In terms of trend @247trader I agree and disagree but again it depends on what you are seeking to achieve.  When I talk about trends I am only talking about long term established trends and retraces against these trends, which would reverse or change the trend.  My view is that it is far better, safer, more profitable to trade with the long term trend, even for short term trading.  On Oil I cannot tell which way the long term trend is heading at present, hence the 2 major scenarios.  Until I can tell I will not trade this market.  The whole point of technical analysis for me is to change the odds of any trade from a 50/50 coin toss to something more in my favour.  A huge part of that for me is being confident of the long term trend.  Alas at present many, if not all, markets are in pivotal moments where the LT trend may be changing and has been for some time on some of them.  This is very hard trading conditions.  Oft times it is better to do nothing.  Long term successful retail traders have mastered this, I wish I could say I have...

Link to comment

As a case in point re trends short and long term, my weekly/Daily chart (see above) shows medium/long term trend up but this could be a retrace and hence the true LT trend is still down.  The short term trend (for me 4 or 1 hour charts - I don't look lower than this except to zoom in on Elliot Wave counts for small retrace moves) is clearly down and the channel lines on the 1 hour chart are holding nicely.  This is still pointing to a test of the 7,000 support zone (albeit with a fer stops along the way).  Breakout of the upper trend line required for a Long, which may go for a new high at the Weekly Fib 50% or could just retrace the whole recent move down to turn back into a bear market.  To many could be and if for me right now but maybe a good turn at 7,000 ish could work...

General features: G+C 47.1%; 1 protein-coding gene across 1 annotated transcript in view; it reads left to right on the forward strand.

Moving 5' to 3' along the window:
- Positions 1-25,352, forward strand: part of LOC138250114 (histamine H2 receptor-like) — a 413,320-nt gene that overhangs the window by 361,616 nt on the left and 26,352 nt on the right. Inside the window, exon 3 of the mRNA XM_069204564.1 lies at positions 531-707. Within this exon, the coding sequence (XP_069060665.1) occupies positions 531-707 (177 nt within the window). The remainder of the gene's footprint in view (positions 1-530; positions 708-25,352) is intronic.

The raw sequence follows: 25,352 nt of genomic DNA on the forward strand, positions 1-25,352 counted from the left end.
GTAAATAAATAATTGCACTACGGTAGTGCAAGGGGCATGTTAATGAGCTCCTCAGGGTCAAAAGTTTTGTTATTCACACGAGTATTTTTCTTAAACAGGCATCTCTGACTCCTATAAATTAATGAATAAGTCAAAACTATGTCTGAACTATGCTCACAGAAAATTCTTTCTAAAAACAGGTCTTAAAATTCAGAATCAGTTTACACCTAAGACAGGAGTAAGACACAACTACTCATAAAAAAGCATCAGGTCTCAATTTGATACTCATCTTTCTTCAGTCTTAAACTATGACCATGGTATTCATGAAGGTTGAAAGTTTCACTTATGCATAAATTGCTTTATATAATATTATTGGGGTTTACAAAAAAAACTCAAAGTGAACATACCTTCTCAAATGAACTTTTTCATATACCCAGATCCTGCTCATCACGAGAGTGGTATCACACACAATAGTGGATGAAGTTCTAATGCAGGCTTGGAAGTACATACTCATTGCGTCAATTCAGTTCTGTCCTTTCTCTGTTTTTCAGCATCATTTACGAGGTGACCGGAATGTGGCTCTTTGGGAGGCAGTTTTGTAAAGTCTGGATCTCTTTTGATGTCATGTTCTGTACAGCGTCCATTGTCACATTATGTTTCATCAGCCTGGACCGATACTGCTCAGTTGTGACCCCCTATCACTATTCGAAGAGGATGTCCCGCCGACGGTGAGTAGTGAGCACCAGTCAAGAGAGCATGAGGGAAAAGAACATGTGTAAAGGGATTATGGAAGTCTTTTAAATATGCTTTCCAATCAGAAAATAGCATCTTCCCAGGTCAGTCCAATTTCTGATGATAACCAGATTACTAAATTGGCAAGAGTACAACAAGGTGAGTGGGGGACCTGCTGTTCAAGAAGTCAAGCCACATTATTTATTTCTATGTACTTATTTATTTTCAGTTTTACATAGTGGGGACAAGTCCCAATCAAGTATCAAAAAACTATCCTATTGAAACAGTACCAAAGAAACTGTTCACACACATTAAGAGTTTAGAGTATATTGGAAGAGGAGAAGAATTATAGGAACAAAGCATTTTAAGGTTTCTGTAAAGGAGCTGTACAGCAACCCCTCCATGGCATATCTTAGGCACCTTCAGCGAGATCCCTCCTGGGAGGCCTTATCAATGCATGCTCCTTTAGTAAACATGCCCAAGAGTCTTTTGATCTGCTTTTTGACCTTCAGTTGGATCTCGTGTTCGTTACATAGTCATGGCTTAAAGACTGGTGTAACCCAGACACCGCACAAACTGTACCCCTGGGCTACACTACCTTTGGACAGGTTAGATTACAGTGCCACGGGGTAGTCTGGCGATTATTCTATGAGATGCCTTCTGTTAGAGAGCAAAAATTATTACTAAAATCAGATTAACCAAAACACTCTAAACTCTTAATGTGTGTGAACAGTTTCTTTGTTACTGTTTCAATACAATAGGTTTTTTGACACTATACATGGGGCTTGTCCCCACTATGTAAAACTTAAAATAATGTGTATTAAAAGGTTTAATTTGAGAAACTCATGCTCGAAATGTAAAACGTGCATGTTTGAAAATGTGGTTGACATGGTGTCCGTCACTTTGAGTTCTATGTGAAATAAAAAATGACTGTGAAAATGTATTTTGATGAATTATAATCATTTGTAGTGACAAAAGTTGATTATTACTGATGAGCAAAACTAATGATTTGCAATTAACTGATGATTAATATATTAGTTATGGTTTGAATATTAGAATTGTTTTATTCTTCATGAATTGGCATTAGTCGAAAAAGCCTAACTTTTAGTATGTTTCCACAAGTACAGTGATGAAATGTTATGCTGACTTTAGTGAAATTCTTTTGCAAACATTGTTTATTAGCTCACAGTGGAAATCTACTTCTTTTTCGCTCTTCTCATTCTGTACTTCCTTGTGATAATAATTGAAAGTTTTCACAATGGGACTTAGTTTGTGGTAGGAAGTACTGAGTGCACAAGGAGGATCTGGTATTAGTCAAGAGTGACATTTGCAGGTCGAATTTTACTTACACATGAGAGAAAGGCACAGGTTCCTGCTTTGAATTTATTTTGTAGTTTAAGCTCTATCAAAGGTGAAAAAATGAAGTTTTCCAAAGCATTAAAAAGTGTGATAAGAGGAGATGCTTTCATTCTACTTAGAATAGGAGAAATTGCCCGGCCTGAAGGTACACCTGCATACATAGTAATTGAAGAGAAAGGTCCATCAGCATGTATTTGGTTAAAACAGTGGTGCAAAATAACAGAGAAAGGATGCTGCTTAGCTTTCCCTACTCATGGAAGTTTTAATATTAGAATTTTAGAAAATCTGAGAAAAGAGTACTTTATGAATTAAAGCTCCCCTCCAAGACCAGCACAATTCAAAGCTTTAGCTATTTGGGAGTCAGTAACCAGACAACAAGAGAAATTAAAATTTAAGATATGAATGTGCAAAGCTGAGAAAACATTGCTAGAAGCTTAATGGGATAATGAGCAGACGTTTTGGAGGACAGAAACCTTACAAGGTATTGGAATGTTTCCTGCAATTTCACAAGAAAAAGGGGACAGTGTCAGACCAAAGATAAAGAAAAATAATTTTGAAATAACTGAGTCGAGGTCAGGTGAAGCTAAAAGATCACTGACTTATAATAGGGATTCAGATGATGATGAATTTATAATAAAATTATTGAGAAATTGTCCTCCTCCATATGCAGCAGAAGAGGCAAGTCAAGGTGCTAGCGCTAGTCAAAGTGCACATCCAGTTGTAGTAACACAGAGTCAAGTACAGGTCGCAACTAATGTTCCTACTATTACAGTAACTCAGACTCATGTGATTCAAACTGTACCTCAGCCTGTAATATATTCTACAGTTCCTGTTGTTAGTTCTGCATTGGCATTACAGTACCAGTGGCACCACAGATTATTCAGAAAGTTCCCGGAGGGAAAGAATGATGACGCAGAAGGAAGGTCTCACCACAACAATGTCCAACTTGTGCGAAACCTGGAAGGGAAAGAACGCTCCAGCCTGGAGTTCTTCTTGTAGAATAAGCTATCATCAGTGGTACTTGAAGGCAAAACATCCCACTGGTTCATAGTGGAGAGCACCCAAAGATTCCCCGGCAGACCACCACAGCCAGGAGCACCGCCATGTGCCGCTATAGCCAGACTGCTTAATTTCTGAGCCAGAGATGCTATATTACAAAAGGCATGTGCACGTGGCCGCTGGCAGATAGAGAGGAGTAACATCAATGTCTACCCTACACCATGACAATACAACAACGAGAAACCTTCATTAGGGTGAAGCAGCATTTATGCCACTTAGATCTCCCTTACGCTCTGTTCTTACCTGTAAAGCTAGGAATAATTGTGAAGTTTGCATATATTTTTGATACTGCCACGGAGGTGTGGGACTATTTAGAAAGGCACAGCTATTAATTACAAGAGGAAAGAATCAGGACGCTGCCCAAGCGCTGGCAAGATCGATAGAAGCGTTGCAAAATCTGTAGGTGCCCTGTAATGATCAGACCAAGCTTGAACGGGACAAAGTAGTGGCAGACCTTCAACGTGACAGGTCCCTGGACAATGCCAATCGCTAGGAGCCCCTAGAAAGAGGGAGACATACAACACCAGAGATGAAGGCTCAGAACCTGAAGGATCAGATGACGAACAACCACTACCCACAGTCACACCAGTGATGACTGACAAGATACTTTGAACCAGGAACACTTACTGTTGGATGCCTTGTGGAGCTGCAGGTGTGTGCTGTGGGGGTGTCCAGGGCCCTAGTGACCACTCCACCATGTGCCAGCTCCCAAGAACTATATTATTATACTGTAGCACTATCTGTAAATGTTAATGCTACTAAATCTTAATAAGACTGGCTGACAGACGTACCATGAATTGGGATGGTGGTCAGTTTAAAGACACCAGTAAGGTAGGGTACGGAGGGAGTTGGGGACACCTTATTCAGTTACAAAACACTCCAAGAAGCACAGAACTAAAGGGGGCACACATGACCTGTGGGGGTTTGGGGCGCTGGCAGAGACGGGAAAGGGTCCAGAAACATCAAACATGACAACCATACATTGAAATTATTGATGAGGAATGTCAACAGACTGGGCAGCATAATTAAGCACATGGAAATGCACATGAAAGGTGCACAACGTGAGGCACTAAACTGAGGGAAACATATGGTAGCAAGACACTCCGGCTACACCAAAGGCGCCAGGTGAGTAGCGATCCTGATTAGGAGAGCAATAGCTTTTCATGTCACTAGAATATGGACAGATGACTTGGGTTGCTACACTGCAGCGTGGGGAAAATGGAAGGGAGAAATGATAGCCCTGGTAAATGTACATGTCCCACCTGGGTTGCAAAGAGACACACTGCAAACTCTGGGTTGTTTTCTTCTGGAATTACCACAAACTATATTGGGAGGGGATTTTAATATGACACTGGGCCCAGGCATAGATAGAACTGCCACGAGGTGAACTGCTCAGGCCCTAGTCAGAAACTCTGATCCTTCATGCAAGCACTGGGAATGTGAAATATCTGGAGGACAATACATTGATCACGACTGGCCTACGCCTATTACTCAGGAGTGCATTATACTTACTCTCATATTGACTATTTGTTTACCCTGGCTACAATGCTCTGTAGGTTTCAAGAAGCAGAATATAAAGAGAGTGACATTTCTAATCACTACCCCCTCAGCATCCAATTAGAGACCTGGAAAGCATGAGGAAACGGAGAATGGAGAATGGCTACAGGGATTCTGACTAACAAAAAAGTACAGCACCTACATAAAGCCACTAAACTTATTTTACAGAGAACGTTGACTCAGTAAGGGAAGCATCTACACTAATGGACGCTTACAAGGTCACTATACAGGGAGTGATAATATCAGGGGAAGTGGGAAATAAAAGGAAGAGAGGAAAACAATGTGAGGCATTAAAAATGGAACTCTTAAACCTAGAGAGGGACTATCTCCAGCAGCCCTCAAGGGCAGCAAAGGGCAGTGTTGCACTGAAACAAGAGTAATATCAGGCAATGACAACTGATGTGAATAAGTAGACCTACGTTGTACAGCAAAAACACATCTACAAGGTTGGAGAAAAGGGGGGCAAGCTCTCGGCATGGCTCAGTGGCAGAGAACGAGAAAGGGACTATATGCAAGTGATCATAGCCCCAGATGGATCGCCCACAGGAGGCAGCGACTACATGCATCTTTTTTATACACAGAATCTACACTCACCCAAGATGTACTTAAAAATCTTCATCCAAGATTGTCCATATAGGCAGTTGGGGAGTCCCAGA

Link to comment

Your blue support looks like it roughly equates to my Brent 7,000 support @elle but I don't really see the same channel.  If your channel is correct then this market has probably topped and any retrace off support would retest and fail at the channel line (accepting a hard test through) rather than a stronger retrace.  At present I judge that to be unlikely on Brent so I agree the support but not the channel or else I would be looking to short the market.


  • Like 1
Link to comment